Germany should ratify the amended Article 6 of the London Protocol as soon as possible to allow carbon dioxide (CO2) to be transported to neighbouring countries.
That’s the view of Klaus Langemann, SVP Carbon Management and Hydrogen at Wintershall Dea, speaking at the Handelsblatt Energy Summit in Berlin.
“On top of that, bilateral agreements must be concluded with CO2-receiving countries,” he added. Denmark and Belgium signed an agreement of this kind in October and Germany could also follow this example in order to remain competitive as an industrial powerhouse, believes Langemann.
In an evaluation report on the Carbon Dioxide Storage Act, Germany’s Federal Ministry for Economic Affairs and Climate Action (BMWK) recently noted that the country would have to safely store up to 73 million tonnes of CO2 each year under the seabed if it is to achieve Net Zero by 2045. However, there are still legal hurdles in Germany to transporting CO2 to storage sites outside the country.
Even though energy consumption fell in Germany in 2022, emissions still rose. If Germany is to achieve the climate goals it has set for itself in the years ahead, Langemann said it will need a wide range of technologies and solution.
“In addition to expanding renewable energies and rapidly establishing a hydrogen market, the early capture of CO2 emissions in production processes and their subsequent storage will also be able to make an important contribution to achieving our climate targets while safeguarding jobs in energy-intensive industries at the same time,” he said.
In Denmark, CO2 will be stored underground for the first time ever in the coming weeks as part of the Greensand project – a milestone for Europe’s climate policies. Wintershall Dea is a partner in the project, which will see the entire CSS value chain realised across borders to an offshore storage site for the first time on the European continent.
More precisely, CO2 from industrial processes in Antwerp is to be transported to Denmark and stored under the seabed about 200km off the Danish coast.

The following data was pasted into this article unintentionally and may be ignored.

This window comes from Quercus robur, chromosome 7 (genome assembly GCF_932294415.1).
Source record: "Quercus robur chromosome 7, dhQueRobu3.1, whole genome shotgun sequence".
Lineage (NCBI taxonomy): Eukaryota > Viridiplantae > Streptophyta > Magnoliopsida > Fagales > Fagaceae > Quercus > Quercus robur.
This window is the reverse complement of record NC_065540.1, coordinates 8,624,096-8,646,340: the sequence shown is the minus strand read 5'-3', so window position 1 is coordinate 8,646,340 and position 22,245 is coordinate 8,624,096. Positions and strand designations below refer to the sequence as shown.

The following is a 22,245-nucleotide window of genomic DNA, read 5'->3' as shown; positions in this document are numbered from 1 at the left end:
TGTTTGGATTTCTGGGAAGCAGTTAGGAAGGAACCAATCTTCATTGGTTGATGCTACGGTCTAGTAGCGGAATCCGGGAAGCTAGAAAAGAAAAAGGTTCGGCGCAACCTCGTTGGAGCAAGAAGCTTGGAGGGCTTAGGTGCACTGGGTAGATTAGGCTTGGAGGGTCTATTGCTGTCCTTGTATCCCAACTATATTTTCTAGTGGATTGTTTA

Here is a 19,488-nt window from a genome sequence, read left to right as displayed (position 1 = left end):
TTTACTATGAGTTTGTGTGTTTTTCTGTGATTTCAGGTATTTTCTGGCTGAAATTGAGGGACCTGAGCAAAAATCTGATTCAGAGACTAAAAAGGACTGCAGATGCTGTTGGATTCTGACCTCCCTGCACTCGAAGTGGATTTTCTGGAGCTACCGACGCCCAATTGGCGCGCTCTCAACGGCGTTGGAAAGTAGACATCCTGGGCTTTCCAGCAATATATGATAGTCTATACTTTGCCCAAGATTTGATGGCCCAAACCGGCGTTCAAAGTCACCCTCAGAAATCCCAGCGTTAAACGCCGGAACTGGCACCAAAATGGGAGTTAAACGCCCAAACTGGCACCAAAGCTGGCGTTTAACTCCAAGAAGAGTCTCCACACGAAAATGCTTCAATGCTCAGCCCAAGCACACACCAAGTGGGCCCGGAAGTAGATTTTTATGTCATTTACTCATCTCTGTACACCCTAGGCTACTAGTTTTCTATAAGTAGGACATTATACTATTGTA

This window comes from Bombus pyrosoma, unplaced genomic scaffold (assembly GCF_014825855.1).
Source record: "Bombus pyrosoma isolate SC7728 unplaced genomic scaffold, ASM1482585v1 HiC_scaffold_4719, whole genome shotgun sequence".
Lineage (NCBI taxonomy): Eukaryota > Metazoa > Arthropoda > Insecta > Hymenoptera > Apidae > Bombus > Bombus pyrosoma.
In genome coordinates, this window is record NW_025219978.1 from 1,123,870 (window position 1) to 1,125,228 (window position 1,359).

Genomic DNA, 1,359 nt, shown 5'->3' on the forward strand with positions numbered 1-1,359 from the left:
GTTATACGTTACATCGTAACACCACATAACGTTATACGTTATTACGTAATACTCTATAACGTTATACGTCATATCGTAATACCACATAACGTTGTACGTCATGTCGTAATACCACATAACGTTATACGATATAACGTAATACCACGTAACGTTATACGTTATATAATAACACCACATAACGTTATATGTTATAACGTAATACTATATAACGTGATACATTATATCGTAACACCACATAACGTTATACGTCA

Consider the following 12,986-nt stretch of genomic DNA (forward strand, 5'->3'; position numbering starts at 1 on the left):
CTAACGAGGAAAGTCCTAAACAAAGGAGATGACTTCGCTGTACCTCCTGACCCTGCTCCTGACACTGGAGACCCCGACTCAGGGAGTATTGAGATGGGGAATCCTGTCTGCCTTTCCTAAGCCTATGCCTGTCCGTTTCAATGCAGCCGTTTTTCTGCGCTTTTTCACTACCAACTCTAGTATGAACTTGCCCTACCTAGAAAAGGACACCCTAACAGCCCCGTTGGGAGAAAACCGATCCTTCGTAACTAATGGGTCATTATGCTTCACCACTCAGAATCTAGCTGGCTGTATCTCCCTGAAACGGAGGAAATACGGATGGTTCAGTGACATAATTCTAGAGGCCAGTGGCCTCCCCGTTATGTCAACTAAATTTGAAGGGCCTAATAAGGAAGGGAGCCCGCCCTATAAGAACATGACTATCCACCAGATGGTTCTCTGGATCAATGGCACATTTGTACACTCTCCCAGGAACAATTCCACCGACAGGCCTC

The independent natural gas and oil company – which is targeting Net zero across its entire upstream operations (both operated and non-operated) by 2030 – is also pursuing CCS-related projects in Norway, where the focus is also on establishing cross-border CCS value chains.
To make these projects accessible to German industry, Wintershall Dea is planning to jointly establish CO2nnectNow, a CO2 hub in the city of Wilhelmshaven on the North Sea coast.Unavoidable CO2 from German industrial sites is to be captured and transported to the planned CO2nnectNow hub. From there, the gas is to be transported – initially by ship, but later by pipeline – from Germany’s only deep-water seaport to geological formations in the Norwegian and Danish North Sea, where it will be permanently and safely stored.
Wintershall Dea recently announced it has found gas in its East Damanhour exploration block in the onshore Nile Delta.
The licensees, operator Wintershall Dea (40%) and partners Cheiron Energy (40%) and INA (20%), as well as the Egyptian Gas Holding Company (EGAS), will assess the discovery as a possible tie-back development towards the nearby infrastructure at Disouq. The Disouq gas project is operated by DISOUCO, a Joint Venture between Wintershall Dea and EGAS.
The company has also been awarded 11 exploration licences in the annual Awards in Predefined Areas (APA) licensing round in Norway, including three as operator.
On the hydrogen side, it is working with VNG to develop a pilot project for turquoise hydrogen production – which aims to launch this year – and invested in Hiiroc, a technology start-up which has developed Thermal Plasma Electrolysis (TPE), a new process for clean, affordable and efficient hydrogen production.
Speaking on a corporate video, Langemann said, “Our analysis suggests hydrogen and carbon capture and storage together could help to avoid up to 70% of all European emissions, making a particular impact in industry and transport.”